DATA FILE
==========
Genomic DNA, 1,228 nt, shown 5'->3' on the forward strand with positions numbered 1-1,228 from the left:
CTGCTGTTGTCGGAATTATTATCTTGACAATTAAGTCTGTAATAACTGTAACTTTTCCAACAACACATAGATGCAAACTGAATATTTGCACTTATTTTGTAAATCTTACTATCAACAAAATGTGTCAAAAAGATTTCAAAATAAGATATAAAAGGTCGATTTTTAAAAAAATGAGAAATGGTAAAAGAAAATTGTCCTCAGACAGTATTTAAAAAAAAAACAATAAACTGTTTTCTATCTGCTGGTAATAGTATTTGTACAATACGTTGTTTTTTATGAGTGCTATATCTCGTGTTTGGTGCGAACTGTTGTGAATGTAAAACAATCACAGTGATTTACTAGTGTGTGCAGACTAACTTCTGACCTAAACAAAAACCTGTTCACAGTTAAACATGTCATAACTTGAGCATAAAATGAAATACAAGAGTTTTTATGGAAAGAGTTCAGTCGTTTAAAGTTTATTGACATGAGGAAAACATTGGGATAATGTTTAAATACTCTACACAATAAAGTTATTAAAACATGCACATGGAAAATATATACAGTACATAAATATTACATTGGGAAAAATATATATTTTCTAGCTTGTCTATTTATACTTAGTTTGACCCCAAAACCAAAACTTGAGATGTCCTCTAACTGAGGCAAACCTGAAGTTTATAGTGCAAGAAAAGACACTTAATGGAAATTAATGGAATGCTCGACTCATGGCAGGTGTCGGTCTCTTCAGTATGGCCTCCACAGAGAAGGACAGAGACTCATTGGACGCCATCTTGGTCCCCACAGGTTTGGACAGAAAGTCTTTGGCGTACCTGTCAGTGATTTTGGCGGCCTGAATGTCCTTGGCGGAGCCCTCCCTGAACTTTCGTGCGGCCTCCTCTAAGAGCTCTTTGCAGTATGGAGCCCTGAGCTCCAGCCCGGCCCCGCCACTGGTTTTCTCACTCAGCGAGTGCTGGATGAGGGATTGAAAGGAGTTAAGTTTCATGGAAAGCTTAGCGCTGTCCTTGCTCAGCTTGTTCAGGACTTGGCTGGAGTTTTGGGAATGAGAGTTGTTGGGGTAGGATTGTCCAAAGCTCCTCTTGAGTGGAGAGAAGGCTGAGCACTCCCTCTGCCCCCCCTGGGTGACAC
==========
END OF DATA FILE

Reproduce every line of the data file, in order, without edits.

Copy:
Genomic DNA, 1,228 nt, shown 5'->3' on the forward strand with positions numbered 1-1,228 from the left:
CTGCTGTTGTCGGAATTATTATCTTGACAATTAAGTCTGTAATAACTGTAACTTTTCCAACAACACATAGATGCAAACTGAATATTTGCACTTATTTTGTAAATCTTACTATCAACAAAATGTGTCAAAAAGATTTCAAAATAAGATATAAAAGGTCGATTTTTAAAAAAATGAGAAATGGTAAAAGAAAATTGTCCTCAGACAGTATTTAAAAAAAAAACAATAAACTGTTTTCTATCTGCTGGTAATAGTATTTGTACAATACGTTGTTTTTTATGAGTGCTATATCTCGTGTTTGGTGCGAACTGTTGTGAATGTAAAACAATCACAGTGATTTACTAGTGTGTGCAGACTAACTTCTGACCTAAACAAAAACCTGTTCACAGTTAAACATGTCATAACTTGAGCATAAAATGAAATACAAGAGTTTTTATGGAAAGAGTTCAGTCGTTTAAAGTTTATTGACATGAGGAAAACATTGGGATAATGTTTAAATACTCTACACAATAAAGTTATTAAAACATGCACATGGAAAATATATACAGTACATAAATATTACATTGGGAAAAATATATATTTTCTAGCTTGTCTATTTATACTTAGTTTGACCCCAAAACCAAAACTTGAGATGTCCTCTAACTGAGGCAAACCTGAAGTTTATAGTGCAAGAAAAGACACTTAATGGAAATTAATGGAATGCTCGACTCATGGCAGGTGTCGGTCTCTTCAGTATGGCCTCCACAGAGAAGGACAGAGACTCATTGGACGCCATCTTGGTCCCCACAGGTTTGGACAGAAAGTCTTTGGCGTACCTGTCAGTGATTTTGGCGGCCTGAATGTCCTTGGCGGAGCCCTCCCTGAACTTTCGTGCGGCCTCCTCTAAGAGCTCTTTGCAGTATGGAGCCCTGAGCTCCAGCCCGGCCCCGCCACTGGTTTTCTCACTCAGCGAGTGCTGGATGAGGGATTGAAAGGAGTTAAGTTTCATGGAAAGCTTAGCGCTGTCCTTGCTCAGCTTGTTCAGGACTTGGCTGGAGTTTTGGGAATGAGAGTTGTTGGGGTAGGATTGTCCAAAGCTCCTCTTGAGTGGAGAGAAGGCTGAGCACTCCCTCTGCCCCCCCTGGGTGACAC